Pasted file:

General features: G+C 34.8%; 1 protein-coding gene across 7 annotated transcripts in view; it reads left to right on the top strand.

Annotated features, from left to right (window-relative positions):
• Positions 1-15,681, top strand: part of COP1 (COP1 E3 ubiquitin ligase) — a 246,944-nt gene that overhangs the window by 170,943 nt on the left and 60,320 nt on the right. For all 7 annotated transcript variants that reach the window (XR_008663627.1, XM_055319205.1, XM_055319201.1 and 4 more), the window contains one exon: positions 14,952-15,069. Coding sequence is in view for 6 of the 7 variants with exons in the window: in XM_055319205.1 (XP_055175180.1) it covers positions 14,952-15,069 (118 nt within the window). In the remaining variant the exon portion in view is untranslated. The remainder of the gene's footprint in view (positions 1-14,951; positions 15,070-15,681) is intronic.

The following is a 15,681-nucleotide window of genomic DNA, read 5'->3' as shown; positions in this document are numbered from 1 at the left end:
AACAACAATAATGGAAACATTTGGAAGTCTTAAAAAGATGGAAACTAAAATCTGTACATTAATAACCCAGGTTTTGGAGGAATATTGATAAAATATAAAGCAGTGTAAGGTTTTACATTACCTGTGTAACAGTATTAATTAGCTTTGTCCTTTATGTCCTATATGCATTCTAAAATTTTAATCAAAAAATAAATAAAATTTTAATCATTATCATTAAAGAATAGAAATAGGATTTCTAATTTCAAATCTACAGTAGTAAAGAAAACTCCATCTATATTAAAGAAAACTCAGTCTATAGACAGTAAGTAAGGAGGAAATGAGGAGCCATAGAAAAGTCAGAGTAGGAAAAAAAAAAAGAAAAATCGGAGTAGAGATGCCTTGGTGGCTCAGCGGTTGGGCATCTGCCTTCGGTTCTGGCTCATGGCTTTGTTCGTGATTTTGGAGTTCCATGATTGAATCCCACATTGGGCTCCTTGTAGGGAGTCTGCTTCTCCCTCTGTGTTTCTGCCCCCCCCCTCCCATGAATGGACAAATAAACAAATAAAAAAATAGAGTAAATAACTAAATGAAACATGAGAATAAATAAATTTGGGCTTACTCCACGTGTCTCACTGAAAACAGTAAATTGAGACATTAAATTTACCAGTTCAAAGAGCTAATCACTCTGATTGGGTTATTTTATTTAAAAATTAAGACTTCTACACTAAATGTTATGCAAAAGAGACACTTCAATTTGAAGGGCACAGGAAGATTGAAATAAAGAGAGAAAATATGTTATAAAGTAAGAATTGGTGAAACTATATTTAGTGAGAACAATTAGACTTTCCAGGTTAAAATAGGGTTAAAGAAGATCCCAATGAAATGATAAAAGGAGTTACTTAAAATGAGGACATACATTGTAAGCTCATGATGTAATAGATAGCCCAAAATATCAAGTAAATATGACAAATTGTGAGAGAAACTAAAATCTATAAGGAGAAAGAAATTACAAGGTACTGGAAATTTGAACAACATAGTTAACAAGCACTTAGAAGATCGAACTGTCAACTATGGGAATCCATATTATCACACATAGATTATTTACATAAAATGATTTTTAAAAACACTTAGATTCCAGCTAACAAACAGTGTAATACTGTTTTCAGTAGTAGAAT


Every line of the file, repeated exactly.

General features: G+C 34.8%; 1 protein-coding gene across 7 annotated transcripts in view; it reads left to right on the top strand.

Annotated features, from left to right (window-relative positions):
• Positions 1-15,681, top strand: part of COP1 (COP1 E3 ubiquitin ligase) — a 246,944-nt gene that overhangs the window by 170,943 nt on the left and 60,320 nt on the right. For all 7 annotated transcript variants that reach the window (XR_008663627.1, XM_055319205.1, XM_055319201.1 and 4 more), the window contains one exon: positions 14,952-15,069. Coding sequence is in view for 6 of the 7 variants with exons in the window: in XM_055319205.1 (XP_055175180.1) it covers positions 14,952-15,069 (118 nt within the window). In the remaining variant the exon portion in view is untranslated. The remainder of the gene's footprint in view (positions 1-14,951; positions 15,070-15,681) is intronic.

The following is a 15,681-nucleotide window of genomic DNA, read 5'->3' as shown; positions in this document are numbered from 1 at the left end:
AACAACAATAATGGAAACATTTGGAAGTCTTAAAAAGATGGAAACTAAAATCTGTACATTAATAACCCAGGTTTTGGAGGAATATTGATAAAATATAAAGCAGTGTAAGGTTTTACATTACCTGTGTAACAGTATTAATTAGCTTTGTCCTTTATGTCCTATATGCATTCTAAAATTTTAATCAAAAAATAAATAAAATTTTAATCATTATCATTAAAGAATAGAAATAGGATTTCTAATTTCAAATCTACAGTAGTAAAGAAAACTCCATCTATATTAAAGAAAACTCAGTCTATAGACAGTAAGTAAGGAGGAAATGAGGAGCCATAGAAAAGTCAGAGTAGGAAAAAAAAAAAGAAAAATCGGAGTAGAGATGCCTTGGTGGCTCAGCGGTTGGGCATCTGCCTTCGGTTCTGGCTCATGGCTTTGTTCGTGATTTTGGAGTTCCATGATTGAATCCCACATTGGGCTCCTTGTAGGGAGTCTGCTTCTCCCTCTGTGTTTCTGCCCCCCCCCTCCCATGAATGGACAAATAAACAAATAAAAAAATAGAGTAAATAACTAAATGAAACATGAGAATAAATAAATTTGGGCTTACTCCACGTGTCTCACTGAAAACAGTAAATTGAGACATTAAATTTACCAGTTCAAAGAGCTAATCACTCTGATTGGGTTATTTTATTTAAAAATTAAGACTTCTACACTAAATGTTATGCAAAAGAGACACTTCAATTTGAAGGGCACAGGAAGATTGAAATAAAGAGAGAAAATATGTTATAAAGTAAGAATTGGTGAAACTATATTTAGTGAGAACAATTAGACTTTCCAGGTTAAAATAGGGTTAAAGAAGATCCCAATGAAATGATAAAAGGAGTTACTTAAAATGAGGACATACATTGTAAGCTCATGATGTAATAGATAGCCCAAAATATCAAGTAAATATGACAAATTGTGAGAGAAACTAAAATCTATAAGGAGAAAGAAATTACAAGGTACTGGAAATTTGAACAACATAGTTAACAAGCACTTAGAAGATCGAACTGTCAACTATGGGAATCCATATTATCACACATAGATTATTTACATAAAATGATTTTTAAAAACACTTAGATTCCAGCTAACAAACAGTGTAATACTGTTTTCAGTAGTAGAAT